Investigators: John W Williams, Jr, MD, MHS, Monica Nora Slubicki, MD,Damon S Tweedy, MD,Daniel W Bradford, MD, MPH, Ranak B Trivedi, PhD, and Dana Baker, MS.
Durham VA Medical Center, Durham, NC
Duke University, Durham, NC
Evidence-Based Practice Center, Durham, NC
Duke University Medical Center, Durham, NC
Psychosocial Rehabilitation and Recovery Center, Durham VAMC, Durham, NC
Washington (DC): Department of Veterans Affairs; October 2009.
According to projections from the World Health Organization, depression will be the second leading cause of disability in the developed world by 2020. Primary care clinicians care for approximately two thirds of depressed individuals. A variety of strategies have been tested to improve patient outcomes, with integrated care models having emerged as both clinically-and cost-effective. Patients randomized to integrated care are more likely to receive an adequate trial of antidepressants and/or empirically based psychotherapies and are approximately twice as likely to respond to treatment compared to usual care.
To inform recommendations for clinical guidelines and potential performance measures, this evidence synthesis evaluates the responsiveness of depression questionnaires feasible for primary care settings and data from randomized trials that examine the effects on continued antidepressant use to prevent relapse or recurrence.
The systematic literature review addressed the following key questions:
In patients with major depressive disorder treated in primary care settings, what assessment tools are responsive to change?
In primary care patients with major depressive disorder who remit with antidepressant medication, what is the minimum treatment duration to decrease the risk of relapse or recurrence?
According to projections from the World Health Organization, depression will be the second leading cause of disability in the developed world by 2020. Primary care clinicians care for approximately two thirds of depressed individuals. In 2000, the U.S. economic burden of depressive disorders was estimated to be 83.1 billion dollars. This included 31% direct medical costs, 7% suicide-related mortality costs, and 62% workplace costs. A variety of strategies have been tested to improve patient outcomes. Among these, integrated care models have emerged as both effective and cost effective. A recent systematic review identifies symptom monitoring as a key element of these integrated care models. However, the review did not identify the standardized depression scales that are responsive to clinically important change.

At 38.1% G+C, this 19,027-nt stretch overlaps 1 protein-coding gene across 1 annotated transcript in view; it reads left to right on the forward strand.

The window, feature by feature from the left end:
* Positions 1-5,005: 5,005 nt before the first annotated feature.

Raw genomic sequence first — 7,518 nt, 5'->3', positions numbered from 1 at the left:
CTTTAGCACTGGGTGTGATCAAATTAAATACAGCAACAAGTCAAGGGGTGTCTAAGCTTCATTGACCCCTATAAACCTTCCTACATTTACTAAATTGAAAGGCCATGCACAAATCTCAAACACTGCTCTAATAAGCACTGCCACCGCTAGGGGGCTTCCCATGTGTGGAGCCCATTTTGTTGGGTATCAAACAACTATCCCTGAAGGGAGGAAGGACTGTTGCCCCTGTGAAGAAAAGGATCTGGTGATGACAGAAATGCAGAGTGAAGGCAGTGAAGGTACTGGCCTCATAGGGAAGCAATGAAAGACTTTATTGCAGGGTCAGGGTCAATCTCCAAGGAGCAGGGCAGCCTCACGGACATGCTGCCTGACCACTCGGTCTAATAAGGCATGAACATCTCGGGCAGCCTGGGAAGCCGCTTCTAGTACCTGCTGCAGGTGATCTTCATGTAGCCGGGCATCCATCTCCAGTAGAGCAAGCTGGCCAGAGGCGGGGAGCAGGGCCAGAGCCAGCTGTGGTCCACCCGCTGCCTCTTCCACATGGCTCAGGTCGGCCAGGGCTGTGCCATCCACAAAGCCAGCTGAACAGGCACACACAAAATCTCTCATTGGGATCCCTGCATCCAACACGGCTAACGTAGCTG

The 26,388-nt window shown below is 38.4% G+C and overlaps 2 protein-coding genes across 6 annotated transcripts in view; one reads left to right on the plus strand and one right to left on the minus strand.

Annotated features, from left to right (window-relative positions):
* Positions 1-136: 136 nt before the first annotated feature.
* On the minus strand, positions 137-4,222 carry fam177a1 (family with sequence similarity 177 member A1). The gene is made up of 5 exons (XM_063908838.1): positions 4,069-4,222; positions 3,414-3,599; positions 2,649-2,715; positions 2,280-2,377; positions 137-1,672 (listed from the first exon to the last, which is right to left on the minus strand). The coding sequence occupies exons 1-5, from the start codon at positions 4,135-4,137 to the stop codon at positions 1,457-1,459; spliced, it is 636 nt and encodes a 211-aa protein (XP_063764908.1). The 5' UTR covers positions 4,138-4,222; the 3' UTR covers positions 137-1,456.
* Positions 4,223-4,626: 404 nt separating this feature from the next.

A separate but important issue raised by Veterans Administration (VA) Stakeholders is how long to continue antidepressant medication for patients who respond to acute phase treatment. Clinical guidelines recommend continuation treatment for 4-6 months for uncomplicated major depression and some national performance measures are linked to these guidelines. However, clinical guidelines for longer-term maintenance phase treatment are more variable and performance indicators (e.g., Healthcare Effectiveness Data and Information Set, HEDIS) do not address maintenance phase treatment. A better understanding of the evidence for long-term treatment efficacy with antidepressants would inform guidelines and performance measurement.